Encyclopedia of Renaissance Philosophy

Living Edition
| Editors: Marco Sgarbi

Fate, Renaissance Concept of

  • Valentina ZaffinoEmail author
Living reference work entry
DOI: https://doi.org/10.1007/978-3-319-02848-4_671-1


The term fate (heimarmenē in Greek, fatum in Latin) can be understood in different ways. Ancient tradition sometimes likened it to the idea of chance (tyche) to signify the unfathomable force that governs cosmic events. On a more strictly philosophical level, fate indicated the unfailing causal order regulating the course of events. This order was at times identified with divine providence itself or as its subordinate, depending on whether the existence of a supernatural causality had been accepted. The concept of fate also has logical and ethical implications. It involves the possibility of moral conduct and mankind’s responsibility for it. These themes were associated by Christianity with the issue of divine grace and human predestination, both of which were extensively discussed during the Renaissance. It was at this time that several authors turned their attention to the subject of fate and its opposite, the theme of mankind’s freedom. Therefore, the debate over fate is first and foremost part of the wider discussion over predestination and free will, which was based on an ancient and late antique legacy that acquired a distinctly religious meaning with Erasmus of Rotterdam and Martin Luther. The debate mainly concerned how human behavior affected the soul’s eternal salvation and the role Christ’s grace played in the process. The issue of predestination was also crucial in the theological controversies that led to the Protestant Reformation in the sixteenth century. In addition, Renaissance philosophers argued over whether cosmic influences affected human events and whether the planets governed human life by affecting bodily fluids. This debate had a remarkable impact on the early modern age, especially on Hobbes, Spinoza, Leibniz, Locke, Hume, and the French Enlightenment.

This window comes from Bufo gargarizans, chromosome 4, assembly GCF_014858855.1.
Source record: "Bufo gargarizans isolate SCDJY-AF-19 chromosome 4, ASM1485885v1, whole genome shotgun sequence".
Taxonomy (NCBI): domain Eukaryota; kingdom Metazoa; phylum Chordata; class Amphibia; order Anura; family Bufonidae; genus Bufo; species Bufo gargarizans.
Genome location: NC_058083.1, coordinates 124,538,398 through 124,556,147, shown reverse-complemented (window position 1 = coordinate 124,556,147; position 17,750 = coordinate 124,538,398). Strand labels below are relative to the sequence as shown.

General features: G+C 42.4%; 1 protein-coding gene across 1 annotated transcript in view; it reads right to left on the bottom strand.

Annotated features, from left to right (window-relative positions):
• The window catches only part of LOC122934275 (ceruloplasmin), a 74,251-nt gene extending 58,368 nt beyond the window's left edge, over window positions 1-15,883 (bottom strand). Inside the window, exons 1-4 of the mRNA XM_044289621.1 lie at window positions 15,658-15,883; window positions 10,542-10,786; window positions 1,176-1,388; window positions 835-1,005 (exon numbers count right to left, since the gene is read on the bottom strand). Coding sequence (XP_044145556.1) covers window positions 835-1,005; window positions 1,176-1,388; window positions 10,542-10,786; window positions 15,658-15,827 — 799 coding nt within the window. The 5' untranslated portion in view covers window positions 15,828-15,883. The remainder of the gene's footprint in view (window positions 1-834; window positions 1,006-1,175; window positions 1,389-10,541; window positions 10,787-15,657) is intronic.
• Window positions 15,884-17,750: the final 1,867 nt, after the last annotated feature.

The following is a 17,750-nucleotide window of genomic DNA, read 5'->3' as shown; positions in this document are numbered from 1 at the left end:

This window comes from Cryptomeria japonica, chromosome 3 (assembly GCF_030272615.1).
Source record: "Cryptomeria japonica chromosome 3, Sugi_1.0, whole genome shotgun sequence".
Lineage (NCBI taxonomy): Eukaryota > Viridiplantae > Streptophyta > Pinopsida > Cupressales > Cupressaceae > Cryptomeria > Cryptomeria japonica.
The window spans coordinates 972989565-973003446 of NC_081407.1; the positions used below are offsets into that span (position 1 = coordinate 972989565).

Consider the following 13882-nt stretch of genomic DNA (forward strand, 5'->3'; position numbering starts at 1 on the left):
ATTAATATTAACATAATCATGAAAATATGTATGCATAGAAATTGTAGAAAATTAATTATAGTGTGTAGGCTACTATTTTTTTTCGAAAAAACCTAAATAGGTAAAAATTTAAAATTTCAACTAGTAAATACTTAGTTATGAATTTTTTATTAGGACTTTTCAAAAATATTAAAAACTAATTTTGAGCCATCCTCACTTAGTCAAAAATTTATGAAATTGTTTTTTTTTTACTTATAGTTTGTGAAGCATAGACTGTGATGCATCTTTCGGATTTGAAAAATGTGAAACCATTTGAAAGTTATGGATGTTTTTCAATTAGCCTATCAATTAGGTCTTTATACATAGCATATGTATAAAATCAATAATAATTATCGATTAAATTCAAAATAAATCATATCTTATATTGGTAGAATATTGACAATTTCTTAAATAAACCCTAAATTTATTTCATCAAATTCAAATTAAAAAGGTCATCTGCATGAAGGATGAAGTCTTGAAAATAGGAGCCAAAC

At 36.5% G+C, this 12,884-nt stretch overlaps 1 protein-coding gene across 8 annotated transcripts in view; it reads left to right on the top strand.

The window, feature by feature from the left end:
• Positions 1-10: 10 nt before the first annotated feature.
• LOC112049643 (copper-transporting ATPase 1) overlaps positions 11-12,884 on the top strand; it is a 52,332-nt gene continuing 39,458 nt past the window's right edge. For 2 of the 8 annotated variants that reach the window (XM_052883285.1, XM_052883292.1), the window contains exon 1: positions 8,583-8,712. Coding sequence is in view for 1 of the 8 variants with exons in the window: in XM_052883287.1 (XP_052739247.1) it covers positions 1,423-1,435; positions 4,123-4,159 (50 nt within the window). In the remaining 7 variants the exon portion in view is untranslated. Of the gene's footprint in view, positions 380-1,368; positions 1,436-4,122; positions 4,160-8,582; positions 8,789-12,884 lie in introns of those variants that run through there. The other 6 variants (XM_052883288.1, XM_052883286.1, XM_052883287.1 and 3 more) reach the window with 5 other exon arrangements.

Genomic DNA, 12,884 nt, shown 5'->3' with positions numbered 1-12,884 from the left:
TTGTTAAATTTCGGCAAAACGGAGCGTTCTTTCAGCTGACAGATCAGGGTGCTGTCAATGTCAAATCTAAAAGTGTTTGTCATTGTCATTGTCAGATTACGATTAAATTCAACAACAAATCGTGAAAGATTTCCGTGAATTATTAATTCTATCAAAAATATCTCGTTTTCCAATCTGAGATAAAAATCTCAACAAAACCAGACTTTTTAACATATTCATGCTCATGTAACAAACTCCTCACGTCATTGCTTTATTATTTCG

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© Springer Nature Switzerland AG 2019

Authors and Affiliations

  1. 1.Faculty of PhilosophyPontifical Lateran UniversityRomeVatican City State

Section editors and affiliations

  • Jill Kraye
    • 1